'Insult to our members'

Unite slams government talks with unions as Unite ambulance members prepare to strike on January 23

Reading time: 4 min

Unite has slammed the latest government talks with unions held on Monday (January 9) as ‘an insult’ to members.

Speaking just after talks with health secretary Steven Barclay on Monday afternoon, Unite national lead officer Onay Kasab told reporters that talks had “not [gone] well”.

He added, “Unfortunately, the government have missed yet another opportunity to put this right. We came here in good faith. What they want to talk about is productivity.

“Our members are working 18-hour shifts. How you become more productive with that I do not know,” he noted.

Kasab said as things stood, planned strike action by Unite members in the ambulance service would go ahead — the strike is due to take place on January 23.  

Over 2,600 ambulance workers in the West Midlands, North West, North East, East Midlands and Wales will take the day of strike action in the increasingly bitter dispute over pay.

The strike marks an escalation as more workers join the dispute, which saw an initial day of industrial action on December 21 last year.

Amid the latest figures which reveal that ambulance handover rates in England have reached record levels, with one in four waiting for over an hour to discharge patients to A&E, Unite says that its ambulance workers are striking as a last resort.

Commenting on Friday (January 6) ahead of today’s talks, Unite general secretary Sharon Graham said, “Unite’s ambulance workers have been left with no option but to take industrial action. They are fighting to protect patients, to save the ambulance service and the NHS itself, as well as providing for their families.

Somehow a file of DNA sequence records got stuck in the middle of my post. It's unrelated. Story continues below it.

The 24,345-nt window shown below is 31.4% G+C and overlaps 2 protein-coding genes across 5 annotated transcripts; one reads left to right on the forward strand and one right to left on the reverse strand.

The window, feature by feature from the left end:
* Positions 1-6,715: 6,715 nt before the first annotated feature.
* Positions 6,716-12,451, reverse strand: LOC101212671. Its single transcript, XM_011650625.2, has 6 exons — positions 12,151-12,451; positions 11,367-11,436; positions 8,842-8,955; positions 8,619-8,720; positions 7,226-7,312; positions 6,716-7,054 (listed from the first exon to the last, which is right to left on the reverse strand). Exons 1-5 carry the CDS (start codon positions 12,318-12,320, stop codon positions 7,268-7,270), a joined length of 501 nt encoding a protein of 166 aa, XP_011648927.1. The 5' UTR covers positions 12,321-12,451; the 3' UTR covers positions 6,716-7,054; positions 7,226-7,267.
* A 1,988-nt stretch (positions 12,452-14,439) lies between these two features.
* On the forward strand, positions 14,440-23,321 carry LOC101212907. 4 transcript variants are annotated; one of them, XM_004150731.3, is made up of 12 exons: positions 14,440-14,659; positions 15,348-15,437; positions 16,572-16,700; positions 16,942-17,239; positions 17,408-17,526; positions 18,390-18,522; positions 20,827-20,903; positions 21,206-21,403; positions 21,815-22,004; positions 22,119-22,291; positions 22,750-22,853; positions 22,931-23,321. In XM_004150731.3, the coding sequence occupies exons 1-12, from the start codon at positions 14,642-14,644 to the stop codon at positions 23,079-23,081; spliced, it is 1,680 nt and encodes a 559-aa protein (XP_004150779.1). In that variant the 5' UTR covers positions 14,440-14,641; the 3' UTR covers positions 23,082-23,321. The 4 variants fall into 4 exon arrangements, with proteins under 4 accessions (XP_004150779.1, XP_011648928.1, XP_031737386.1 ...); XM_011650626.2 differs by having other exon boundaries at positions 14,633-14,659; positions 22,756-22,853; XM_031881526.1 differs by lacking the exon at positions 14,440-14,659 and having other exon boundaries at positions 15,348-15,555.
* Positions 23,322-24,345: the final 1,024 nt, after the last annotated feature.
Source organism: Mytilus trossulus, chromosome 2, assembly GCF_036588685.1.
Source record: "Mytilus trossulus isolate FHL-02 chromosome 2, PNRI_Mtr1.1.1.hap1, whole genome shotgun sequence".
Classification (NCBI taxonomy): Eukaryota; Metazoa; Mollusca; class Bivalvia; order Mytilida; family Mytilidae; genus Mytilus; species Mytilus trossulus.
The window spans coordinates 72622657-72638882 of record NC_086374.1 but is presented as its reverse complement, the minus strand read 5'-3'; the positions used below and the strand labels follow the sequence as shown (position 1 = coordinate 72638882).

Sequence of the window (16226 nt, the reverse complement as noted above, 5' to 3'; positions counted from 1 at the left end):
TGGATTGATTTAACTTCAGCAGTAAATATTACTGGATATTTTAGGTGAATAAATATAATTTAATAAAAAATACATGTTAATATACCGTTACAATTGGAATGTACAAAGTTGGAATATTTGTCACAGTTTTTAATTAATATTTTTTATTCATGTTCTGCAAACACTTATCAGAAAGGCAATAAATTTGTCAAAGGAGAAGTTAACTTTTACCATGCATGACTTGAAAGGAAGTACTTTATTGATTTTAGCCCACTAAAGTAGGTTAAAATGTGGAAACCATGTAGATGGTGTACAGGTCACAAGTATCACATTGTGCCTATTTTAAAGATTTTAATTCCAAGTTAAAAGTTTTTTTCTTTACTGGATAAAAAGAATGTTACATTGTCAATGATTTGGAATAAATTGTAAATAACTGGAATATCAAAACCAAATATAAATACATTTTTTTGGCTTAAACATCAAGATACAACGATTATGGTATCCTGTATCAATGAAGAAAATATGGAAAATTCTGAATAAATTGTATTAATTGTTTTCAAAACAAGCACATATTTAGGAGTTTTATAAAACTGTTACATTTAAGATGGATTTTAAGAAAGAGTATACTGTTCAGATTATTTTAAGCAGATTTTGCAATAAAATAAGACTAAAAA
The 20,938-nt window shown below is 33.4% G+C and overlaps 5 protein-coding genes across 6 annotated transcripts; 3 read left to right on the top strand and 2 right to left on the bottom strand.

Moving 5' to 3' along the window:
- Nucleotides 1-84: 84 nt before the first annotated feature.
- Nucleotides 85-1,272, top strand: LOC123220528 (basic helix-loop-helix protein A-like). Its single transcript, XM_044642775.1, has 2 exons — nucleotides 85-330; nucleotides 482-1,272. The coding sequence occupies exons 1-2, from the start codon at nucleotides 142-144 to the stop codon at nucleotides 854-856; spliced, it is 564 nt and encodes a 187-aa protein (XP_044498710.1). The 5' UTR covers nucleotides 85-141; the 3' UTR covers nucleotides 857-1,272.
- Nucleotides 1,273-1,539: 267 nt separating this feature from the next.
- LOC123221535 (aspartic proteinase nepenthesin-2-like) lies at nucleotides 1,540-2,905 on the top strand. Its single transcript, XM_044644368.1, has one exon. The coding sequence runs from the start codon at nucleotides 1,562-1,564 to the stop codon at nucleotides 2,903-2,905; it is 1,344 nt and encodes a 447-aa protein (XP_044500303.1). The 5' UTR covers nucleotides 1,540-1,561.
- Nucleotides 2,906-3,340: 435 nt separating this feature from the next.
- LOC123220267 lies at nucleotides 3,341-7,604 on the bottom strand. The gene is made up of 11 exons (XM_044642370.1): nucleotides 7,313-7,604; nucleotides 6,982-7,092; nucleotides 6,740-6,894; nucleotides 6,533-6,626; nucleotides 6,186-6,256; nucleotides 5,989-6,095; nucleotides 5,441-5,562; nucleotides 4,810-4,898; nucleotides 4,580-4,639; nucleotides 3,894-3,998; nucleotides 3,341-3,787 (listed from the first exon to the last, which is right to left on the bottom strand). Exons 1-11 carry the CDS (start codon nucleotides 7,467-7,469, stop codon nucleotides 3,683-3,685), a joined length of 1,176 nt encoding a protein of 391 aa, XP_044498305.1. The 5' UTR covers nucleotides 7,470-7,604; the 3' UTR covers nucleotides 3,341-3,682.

“The government has had months to intervene and end this dispute but has failed to do so. They choose to attack NHS workers rather than get more money for the NHS from profiteering companies. They repeatedly refuse to sit down and negotiate to resolve the dispute.”

It was widely reported today (January 9) that the government may offer NHS workers a one-off payment. When asked if the idea was mooted during talks today, Kasab said the union was told that ‘productivity savings’ would be needed to justify the payment.

“That is absolutely ludicrous,” Kasab told reporters. “This isn’t a factory we’re talking about.

“We are talking about people who are working well beyond their contracted hours anyway just to get the job done, because they can’t hand patients over because they care so much.

“So for the government to be talking about productivity in return for a [payment] is an insult to every single one of our members,” he added.

The pay crisis in the NHS is becoming so severe that an ever-growing number of NHS Trusts are running food banks, or undertaking other measures such as free breakfasts or providing soup, to help ensure the welfare of staff.

In line with the previous industrial action, Unite’s representatives will be working at a local level to agree derogations to ensure that emergency cover is in place during the strike.

The industrial action on January 23 will be for 24 hours from just after midnight until 11.59pm in Wales, North West, North East and East Midlands. The West Midlands strike will be for 12 hours from 6am to 6pm.

Unite members employed by the Welsh ambulance service will also be taking an initial day of industrial action on Thursday 19 January.

Unite is currently re-balloting three ambulance trusts where members overwhelmingly voted for industrial action before Christmas, but didn’t quite meet the required thresholds, which are imposed by the government’s anti-strike legislation.

By UniteLive team